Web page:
According to industry officials, the companies also have teamed up to look at what happens to pitot tubes at substantially higher altitudes and colder temperatures than previously considered. Many of today's sensors are certified to operate at up to 40,000 feet and minus 40 degrees Celsius, while many experts want details about reliability in conditions around minus 65 degrees Celsius.

A senior Air France official declined to comment on the conclusions so far, referring questions to aircraft and hardware manufacturers.

A Boeing spokeswoman said it was premature to comment.

Airbus, a unit of European Aeronautic Defence & Space Co., has been informed about the study, but officials declined to comment.

Concern about ice building up on wings, coating speed sensors and disrupting airflow through engines is hardly a new concept. Going back to the 1940s, when commercial air travel was in its infancy, pilots recognized the dangers of flying through freezing rain. As technology advanced, pitot tubes became better heated and ice formations could be readily detected by onboard weather radar.

Until recently though, air-safety experts didn't fully recognize the heightened dangers posed by the smallest crystals. They also are grappling with the intricacies of how crystals refreeze and distort speed readings.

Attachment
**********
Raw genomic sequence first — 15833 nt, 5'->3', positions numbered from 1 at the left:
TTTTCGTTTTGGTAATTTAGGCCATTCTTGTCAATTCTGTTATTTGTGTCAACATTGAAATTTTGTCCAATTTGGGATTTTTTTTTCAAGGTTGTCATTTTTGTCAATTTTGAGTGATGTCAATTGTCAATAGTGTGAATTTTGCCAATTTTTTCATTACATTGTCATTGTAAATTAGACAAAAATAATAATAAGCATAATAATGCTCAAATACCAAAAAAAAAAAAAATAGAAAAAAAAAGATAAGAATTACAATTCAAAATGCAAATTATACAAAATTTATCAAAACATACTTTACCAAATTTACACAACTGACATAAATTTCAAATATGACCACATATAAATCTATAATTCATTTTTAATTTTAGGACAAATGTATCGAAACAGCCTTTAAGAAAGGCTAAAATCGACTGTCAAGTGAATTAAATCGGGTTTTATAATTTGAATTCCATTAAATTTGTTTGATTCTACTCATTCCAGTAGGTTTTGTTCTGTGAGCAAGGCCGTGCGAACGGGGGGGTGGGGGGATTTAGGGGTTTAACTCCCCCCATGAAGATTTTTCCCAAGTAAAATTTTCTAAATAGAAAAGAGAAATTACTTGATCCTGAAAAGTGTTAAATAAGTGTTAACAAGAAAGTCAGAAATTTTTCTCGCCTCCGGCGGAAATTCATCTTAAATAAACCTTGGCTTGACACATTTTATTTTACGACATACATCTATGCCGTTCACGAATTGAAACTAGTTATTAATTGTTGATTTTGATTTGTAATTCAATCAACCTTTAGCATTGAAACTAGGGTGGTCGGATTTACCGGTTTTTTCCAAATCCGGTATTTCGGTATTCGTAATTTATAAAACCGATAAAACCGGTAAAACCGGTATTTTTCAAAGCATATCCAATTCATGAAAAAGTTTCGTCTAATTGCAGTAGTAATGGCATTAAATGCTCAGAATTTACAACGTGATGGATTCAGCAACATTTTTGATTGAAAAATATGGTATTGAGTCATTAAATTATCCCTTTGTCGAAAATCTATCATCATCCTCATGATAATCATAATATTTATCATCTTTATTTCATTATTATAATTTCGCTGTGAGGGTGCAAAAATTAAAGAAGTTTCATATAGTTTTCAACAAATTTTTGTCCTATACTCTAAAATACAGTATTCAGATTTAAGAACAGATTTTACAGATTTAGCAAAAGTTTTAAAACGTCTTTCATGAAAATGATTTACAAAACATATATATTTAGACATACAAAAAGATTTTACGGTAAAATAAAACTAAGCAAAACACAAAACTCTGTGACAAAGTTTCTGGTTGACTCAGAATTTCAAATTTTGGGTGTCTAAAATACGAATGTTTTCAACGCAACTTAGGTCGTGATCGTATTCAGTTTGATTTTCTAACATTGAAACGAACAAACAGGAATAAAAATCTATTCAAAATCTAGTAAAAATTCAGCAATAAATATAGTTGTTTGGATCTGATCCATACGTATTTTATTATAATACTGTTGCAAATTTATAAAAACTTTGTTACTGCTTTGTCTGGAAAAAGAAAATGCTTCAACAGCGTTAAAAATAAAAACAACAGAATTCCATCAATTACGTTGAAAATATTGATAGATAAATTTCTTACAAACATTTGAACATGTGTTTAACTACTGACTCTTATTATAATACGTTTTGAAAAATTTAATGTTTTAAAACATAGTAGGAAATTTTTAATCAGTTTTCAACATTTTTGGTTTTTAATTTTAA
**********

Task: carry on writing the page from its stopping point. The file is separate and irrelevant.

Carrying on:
Safety experts are also increasingly turning their attention to training and emergency techniques aimed at helping pilots maintain steady speed and level flight—particularly at night or in turbulence—despite unreliable speed indications.

An FAA spokeswoman said the agency is working with manufacturers, industry groups and foreign regulators "to expand the icing environment," or the range of icing conditions, used to certify new sensor designs.

The anti-icing drive could go public early next year as Boeing and other companies solicit additional support and strive for consensus on how pilots should respond to airspeed emergencies. Air France already has made some adjustments in its pilot training. Many industry experts, however, believe a common approach should be adopted by all airlines, regardless of whether they fly Boeing or Airbus models.

In the wake of the 2009 A330 crash, French investigators identified what they described as more than a dozen "significant" events in which airspeed sensors malfunctioned. Barely three weeks after that accident, the U.S. National Transportation Safety Board was looking at a pair of international flights, including a Northwest Airlines A330 airliner, which suffered a series of equipment and computer malfunctions similar to those encountered by Air France Flight 447.

The Northwest A330 was cruising at 39,000 feet on autopilot near Kagoshima, Japan, when it encountered intense rain and both the captain's and co-pilot's airspeed indicators immediately showed a huge rollback in the plane's forward velocity. With autopilot and automatic-throttle controls disengaged, the cockpit was filled with beeps and bright warning signals indicating various system problems.

The Northwest crew said the event lasted more than three minutes, but they maintained airspeed, manually flew the most direct route out of the storm and nobody was hurt.